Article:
Five Questions With… Ruben Young
Having made his mark over the past two years through a string of successful independent singles that have racked up over five million streams, Canadian R&B artist Ruben Young releases his debut
By Jason Schneider
Having made his mark over the past two years through a string of successful independent singles that have racked up over five million streams, Canadian R&B artist Ruben Young releases his debut EP, Dreamstate, on Sept. 27. The seven-track collection provides an introduction to the Calgary-born singer-songwriter and showcases the creative partnerships he has forged with T-Minus (Drake, Justin Bieber), Chin Injeti (Eminem, P!NK), Kuya Productions (Alessia Cara, JRDN), Classified, Slakah The Beatchild and others.
Much of the material on Dreamstate was written and produced over a year that saw Young travelling across North America to work with his collaborators. Dreamstate eventually took shape out of these trips, as Young’s diverse palette of influences—from classic soul to post-Frank Ocean R&B—was woven together with strong melodies, contagious hooks, and soulful crooning.
Along with new material, Dreamstate also includes Young’s most recent hit single, Rachel Green, a tribute to Jennifer Aniston’s Friends character, featuring Odd Future rapper Hodgy Beats. That track followed in the wake of the song Young was best known for until then, Bad Habits, which helped him earn a nomination in the Urban Artist of the Year category at the 2018 Western Canadian Music Awards.
With a vocal style that’s been compared to Marvin Gaye and Anderson Paak, Young is a true crossover artist who has made iTunes’ R&B, Pop and Electronic charts, all while releasing music through his own Young And Lucky label. He has maintained a tireless work ethic since founding Calgary’s 50 Days YYC Music Festival in 2015, consisting of 50 consecutive days of pop-up style performances, showcasing close to 70 different local artists and local brands. From there, Young has gone on to share stages with The Chainsmokers, Nelly, Akon and others, offering definitive proof that he is on the road to something special with his distinctive sound.
What was the process like making Dreamstate?
It was the creative process of my lifetime. Last year I spent January until June travelling from city to city writing with as many artists and producers as I could. I slept on friends’ couches, and every weekend I would fly back to Calgary to bartend and make my money for the week, then fly out and do it all again. I realized that I hadn’t reached my potential yet, and I wanted to grow as an artist and a writer. I also became dedicated to working in the genre I’m most passionate about, R&B, versus the pop music I had grown up writing. During that time, I created over 100 songs with writers and producers in Toronto, Montreal, Los Angeles, Nashville, Vancouver, and London, and it changed my music career forever. Dreamstate was born during that writing trip, and I’m so proud of the work, and process that went into creating it. Shout out to the amazing producers on this record—Spencer Cheyne, The Lost Boys, The Kuya Brothers, Lord Quest and Losh.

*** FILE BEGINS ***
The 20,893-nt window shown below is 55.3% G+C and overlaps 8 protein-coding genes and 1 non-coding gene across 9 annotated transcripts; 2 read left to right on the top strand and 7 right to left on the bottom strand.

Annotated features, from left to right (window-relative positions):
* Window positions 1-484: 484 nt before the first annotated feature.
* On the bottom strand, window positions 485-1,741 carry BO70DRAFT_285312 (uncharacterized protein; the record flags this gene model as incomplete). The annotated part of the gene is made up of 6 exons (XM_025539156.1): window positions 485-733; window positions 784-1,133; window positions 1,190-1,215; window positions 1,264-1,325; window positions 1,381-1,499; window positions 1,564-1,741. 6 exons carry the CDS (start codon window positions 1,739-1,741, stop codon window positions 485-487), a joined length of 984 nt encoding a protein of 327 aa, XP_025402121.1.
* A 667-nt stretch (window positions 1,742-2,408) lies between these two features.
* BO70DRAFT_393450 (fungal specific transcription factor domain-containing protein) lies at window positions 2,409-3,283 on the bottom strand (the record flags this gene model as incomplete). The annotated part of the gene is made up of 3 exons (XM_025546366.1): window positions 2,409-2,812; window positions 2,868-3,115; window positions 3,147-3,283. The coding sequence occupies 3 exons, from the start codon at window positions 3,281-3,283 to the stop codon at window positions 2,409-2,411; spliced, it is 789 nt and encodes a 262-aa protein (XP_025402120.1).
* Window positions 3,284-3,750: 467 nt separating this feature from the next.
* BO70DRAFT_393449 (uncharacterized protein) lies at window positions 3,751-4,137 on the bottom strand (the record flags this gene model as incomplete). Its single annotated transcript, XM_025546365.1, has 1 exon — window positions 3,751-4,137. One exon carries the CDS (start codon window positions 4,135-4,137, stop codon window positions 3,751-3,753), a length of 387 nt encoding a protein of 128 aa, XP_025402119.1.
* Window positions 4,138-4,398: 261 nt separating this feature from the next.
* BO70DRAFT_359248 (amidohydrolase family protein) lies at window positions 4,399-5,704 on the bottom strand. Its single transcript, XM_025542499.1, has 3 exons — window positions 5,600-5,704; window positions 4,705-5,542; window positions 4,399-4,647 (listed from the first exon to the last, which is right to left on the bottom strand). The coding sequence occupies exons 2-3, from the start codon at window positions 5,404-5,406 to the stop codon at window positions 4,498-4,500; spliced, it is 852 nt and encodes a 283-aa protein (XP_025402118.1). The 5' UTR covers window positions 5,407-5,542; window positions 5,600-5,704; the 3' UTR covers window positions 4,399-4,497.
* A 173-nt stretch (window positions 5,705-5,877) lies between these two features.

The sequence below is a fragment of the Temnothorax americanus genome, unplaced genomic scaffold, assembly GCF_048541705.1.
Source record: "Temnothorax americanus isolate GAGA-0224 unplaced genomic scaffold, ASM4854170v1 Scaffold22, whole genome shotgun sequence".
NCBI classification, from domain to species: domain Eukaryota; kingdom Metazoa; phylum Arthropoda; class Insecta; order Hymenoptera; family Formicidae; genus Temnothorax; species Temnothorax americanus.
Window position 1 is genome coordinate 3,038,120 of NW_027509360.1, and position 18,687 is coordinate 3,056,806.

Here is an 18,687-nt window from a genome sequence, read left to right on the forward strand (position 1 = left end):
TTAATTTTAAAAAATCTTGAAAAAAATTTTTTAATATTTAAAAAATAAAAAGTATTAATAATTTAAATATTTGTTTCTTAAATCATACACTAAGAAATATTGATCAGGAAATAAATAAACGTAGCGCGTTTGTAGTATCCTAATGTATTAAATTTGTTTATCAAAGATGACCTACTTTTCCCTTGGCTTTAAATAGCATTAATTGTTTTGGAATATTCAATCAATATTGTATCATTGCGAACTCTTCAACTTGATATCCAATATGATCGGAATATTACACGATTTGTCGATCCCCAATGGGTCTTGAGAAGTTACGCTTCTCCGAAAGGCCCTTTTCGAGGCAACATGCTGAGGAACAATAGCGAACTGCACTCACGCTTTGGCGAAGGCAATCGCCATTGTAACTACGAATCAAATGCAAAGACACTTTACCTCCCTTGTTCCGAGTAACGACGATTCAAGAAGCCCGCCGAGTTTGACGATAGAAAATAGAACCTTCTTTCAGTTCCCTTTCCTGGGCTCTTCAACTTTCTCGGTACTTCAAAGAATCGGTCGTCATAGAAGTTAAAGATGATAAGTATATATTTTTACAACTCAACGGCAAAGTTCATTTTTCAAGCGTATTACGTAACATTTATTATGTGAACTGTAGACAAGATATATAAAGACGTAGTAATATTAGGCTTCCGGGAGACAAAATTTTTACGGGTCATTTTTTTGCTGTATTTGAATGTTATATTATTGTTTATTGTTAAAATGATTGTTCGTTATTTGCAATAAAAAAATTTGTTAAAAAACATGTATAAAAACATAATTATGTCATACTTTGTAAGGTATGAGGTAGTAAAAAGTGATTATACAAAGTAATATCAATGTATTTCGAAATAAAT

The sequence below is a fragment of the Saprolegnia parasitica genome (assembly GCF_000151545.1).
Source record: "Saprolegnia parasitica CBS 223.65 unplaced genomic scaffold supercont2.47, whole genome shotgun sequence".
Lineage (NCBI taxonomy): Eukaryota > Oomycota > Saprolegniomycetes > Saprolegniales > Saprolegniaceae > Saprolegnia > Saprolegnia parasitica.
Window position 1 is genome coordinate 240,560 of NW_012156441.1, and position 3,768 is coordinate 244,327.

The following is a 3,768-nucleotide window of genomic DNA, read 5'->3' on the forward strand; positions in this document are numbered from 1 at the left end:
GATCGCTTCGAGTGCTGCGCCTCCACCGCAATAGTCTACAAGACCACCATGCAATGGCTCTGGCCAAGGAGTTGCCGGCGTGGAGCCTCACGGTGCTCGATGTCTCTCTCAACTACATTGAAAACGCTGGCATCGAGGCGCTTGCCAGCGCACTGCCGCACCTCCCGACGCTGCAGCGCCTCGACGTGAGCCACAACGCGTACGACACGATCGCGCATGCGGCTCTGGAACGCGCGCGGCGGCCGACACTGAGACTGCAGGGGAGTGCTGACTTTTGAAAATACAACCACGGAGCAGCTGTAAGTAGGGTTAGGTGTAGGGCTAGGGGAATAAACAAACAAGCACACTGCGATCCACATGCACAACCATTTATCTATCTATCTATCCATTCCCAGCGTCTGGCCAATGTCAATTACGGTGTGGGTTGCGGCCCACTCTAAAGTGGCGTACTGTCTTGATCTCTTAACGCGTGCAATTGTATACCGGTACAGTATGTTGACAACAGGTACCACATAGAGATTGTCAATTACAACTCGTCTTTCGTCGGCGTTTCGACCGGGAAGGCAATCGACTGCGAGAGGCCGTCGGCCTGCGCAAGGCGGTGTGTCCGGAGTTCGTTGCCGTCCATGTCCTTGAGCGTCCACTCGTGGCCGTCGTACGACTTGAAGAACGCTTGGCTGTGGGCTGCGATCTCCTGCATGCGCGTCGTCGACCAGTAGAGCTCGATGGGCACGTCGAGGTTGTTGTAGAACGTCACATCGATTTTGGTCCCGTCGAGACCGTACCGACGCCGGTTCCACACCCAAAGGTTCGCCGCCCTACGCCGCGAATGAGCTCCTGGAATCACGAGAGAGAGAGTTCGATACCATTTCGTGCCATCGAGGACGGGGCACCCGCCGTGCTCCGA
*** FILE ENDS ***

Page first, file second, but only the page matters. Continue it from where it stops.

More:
What songs on the record are you most proud of and why?
I would say I’m most proud of Vienna. I love all of the songs on Dreamstate, but Vienna is such an accurate translation of how I felt in a moment, and I think that’s what we all strive for. I was up at 4 a.m. thinking about how I was falling for someone but felt myself building walls to protect myself. Then this melody popped into my head so I ran over to my keyboard in my boxers, and I wrote this song in a few minutes. I love that it’s not a typical verse-chorus-verse-chorus arrangement, and most of all, it feels like I was in a dream when I wrote it. Through it I feel like I tapped into a variety of my influences, which I’m also really proud of, and I think that’s a true testament to how I grew through my writing trip last year.
How would you describe your artistic evolution so far?
I would say I’ve come a very long way. I started as a kid writing pop songs in my mom’s basement, and Dreamstate features Grammy-nominated producers, platinum-selling songwriters, and most importantly it’s my first step toward creating my version of the sound that is closest to the music that I love and have always wanted to make. I’m proud that this EP feels and sounds different than other music that’s out there right now. At least to me, Dreamstate is its own thing.
What song by another artist do you wish you had written?
There are so many, honestly. The thing is, I’m such a big music fan that I love and envy so many songs. For now, I’ll say I wish I wrote Street Lights by Kanye West. It’s just another smooth, simple track that means so much and feels so good, yet it’s so simple.
What's your best touring story?
This year I had the chance to go on tour with Kiesza, which was very special considering she’s one of the biggest artists to ever come out of Calgary, where I’m from as well. Funny enough, she asked me to open for her in San Francisco, which was not only my first American show but ironically is where I grew up as a little boy. Half of my family is from the Bay Area, so that show was really, really special—and almost surreal. Some of my family, including my Dad, who I hadn’t seen in three years, came to that show. I’ll never forget it.
PR: Strut Entertainment